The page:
Recent Changes to the Foreign Investment in Real Property Tax Act (FIRPTA) – Part I


FIRPTA treats any gain or loss realized on the disposition of a USRPI by a foreign person as “effectively connected with the conduct of a US trade or business” (ECI.) ECI is a class of income that is subject to US income taxation on a “net” basis. Withholding laws relating to FIRPTA also provide for a withholding tax applicable to dispositions of a USRPI. For a disposition of a USRPI by a foreign person, these laws impose a requirement on the transferee to deduct and withhold a tax equal to ten percent of the gross amount realized on the disposition. (Certain exceptions may apply.)

Investment by Qualified Foreign Pension Funds

Under the PATH Act, a new exception has been enacted with respect to foreign pension funds and retirement plans. Neither FIRPTA, nor the related withholding tax provisions, will apply to a USRPI held directly, or indirectly through one or more partnerships, or to any distribution received from a REIT, by a “qualified foreign pension fund,” or any entity that is wholly owned by a “qualified foreign pension fund.”

A “qualified foreign pension fund” includes a trust, corporation, or other organization or arrangement:

  • That is created or organized under the laws of a foreign country;
  • That is established to provide retirement or pension benefits to participants or beneficiaries that are current or former employees (or their designees) for services rendered;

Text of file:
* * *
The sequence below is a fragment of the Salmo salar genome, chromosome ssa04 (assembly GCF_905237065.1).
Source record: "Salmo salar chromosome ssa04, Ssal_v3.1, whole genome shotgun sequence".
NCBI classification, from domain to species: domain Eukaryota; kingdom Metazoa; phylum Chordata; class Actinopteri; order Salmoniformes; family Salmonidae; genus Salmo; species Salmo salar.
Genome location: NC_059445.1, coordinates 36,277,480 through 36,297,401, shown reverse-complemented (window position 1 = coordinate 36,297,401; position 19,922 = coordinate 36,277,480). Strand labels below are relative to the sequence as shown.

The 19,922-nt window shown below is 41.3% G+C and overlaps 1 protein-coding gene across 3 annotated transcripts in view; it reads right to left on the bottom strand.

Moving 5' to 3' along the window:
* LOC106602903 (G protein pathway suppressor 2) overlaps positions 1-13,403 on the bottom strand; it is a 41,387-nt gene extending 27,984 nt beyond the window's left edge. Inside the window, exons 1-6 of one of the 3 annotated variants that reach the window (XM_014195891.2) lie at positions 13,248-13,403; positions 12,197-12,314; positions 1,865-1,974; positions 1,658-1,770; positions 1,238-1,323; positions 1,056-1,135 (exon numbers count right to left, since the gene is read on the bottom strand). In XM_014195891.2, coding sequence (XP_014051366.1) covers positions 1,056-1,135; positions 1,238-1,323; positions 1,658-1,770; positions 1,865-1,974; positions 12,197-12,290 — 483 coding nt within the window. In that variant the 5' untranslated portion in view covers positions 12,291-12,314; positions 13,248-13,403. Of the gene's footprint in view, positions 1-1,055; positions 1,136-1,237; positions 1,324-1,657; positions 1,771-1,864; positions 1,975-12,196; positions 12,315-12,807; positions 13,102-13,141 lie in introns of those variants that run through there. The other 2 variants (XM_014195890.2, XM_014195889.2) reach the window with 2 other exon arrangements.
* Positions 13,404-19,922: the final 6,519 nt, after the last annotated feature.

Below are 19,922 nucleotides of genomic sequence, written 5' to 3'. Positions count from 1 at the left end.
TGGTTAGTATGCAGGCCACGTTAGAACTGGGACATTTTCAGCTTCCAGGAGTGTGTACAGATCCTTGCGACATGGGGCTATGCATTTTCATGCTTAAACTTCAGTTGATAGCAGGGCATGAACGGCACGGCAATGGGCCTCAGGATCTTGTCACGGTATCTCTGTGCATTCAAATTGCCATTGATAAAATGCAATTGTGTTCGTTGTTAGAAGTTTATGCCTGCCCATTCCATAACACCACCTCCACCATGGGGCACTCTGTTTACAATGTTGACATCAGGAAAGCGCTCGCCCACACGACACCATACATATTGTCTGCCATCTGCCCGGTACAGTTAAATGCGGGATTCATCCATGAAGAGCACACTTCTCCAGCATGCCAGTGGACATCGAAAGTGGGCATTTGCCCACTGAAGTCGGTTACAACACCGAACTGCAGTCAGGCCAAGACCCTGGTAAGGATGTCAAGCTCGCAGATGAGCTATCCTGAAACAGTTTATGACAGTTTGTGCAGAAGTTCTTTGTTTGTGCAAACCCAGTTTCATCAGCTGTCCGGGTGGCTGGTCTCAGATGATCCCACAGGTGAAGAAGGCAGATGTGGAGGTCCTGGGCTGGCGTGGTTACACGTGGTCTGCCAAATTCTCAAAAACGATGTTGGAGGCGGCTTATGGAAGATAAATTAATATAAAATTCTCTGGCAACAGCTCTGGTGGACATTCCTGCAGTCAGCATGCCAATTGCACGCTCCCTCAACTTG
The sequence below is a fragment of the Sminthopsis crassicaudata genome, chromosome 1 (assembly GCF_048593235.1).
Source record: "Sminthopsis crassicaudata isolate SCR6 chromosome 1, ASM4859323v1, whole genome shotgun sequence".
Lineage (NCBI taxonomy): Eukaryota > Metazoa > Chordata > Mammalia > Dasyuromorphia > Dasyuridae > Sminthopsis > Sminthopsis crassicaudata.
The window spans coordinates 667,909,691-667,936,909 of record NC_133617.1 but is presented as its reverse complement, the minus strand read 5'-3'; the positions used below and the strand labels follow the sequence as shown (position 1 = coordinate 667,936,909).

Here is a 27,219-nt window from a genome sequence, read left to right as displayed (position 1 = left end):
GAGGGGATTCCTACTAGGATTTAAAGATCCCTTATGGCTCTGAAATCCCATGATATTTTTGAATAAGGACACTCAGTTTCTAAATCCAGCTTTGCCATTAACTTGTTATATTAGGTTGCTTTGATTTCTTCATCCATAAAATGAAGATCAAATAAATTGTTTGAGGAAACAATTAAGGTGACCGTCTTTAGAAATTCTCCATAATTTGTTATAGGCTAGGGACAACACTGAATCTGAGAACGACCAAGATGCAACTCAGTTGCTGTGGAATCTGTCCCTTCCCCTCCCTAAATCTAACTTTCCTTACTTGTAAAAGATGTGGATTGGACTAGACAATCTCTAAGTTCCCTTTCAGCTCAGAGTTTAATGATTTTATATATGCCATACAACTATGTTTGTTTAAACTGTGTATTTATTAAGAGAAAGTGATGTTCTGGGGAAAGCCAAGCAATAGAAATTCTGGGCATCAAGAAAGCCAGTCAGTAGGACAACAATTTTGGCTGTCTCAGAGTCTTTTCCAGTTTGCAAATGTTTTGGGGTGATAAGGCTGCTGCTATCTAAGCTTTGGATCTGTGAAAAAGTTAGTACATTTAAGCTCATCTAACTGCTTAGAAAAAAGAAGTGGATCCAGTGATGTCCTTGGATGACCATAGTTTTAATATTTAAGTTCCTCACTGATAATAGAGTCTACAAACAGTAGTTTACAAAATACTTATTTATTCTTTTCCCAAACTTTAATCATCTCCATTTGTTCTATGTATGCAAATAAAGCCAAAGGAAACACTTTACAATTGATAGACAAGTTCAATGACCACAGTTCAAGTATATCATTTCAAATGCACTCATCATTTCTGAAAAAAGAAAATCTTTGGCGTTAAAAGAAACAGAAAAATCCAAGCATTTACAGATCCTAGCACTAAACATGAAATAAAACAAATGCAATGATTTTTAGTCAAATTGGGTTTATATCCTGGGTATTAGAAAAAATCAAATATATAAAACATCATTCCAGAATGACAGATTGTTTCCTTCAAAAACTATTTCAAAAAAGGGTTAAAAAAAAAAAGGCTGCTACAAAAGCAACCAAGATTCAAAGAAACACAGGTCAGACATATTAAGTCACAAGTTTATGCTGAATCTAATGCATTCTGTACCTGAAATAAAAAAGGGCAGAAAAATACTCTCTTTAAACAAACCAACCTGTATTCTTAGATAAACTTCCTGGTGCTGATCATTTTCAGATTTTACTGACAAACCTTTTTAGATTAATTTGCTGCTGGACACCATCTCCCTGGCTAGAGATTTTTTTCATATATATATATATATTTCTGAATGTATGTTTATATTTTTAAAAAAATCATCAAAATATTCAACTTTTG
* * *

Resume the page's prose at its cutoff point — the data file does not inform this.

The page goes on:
• That does not have a single participant or beneficiary with rights to more than five percent of assets or income;
  • That is subject to foreign government regulation, and reports annually information about its beneficiaries to the tax authorities in the country in which it is established or operates;
  • And, under the laws of the country in which it is established or operates,
    • Either contributions to such organization or arrangement are deductible or excluded from the gross income of the entity, or taxed at a reduced rate, or
    • Any investment income of the organization or arrangement is subject to deferred taxation, or taxed at a reduced rate.

While the goal of this new exception appears to be to attract additional foreign investment in the United States, the requirements above will limit the number of foreign pension funds that are eligible. In addition, although the PATH Act exempts these pension funds from FIRPTA withholding, the Act doesn’t provide for a means to inform the “withholding agent” that it does not have a withholding obligation.

Increase in withholding tax

As noted above, a disposition of a USRPI is subject to a withholding tax equal to ten percent of the amount realized (subject to certain exceptions.) The withholding tax obligation is imposed on the transferee of the USRPI. The PATH Act increases this withholding tax to fifteen percent. The increase doesn’t apply to the sale of a personal residence for a price of not more than $1 million. The increased withholding tax applies to the disposition of a USRPI 60 days or more after the date of enactment (December 18, 2015.)

If you have questions about FIRPTA, or any other cross-border tax or transfer pricing matters, please contact the author of this article, Fuad Saba.

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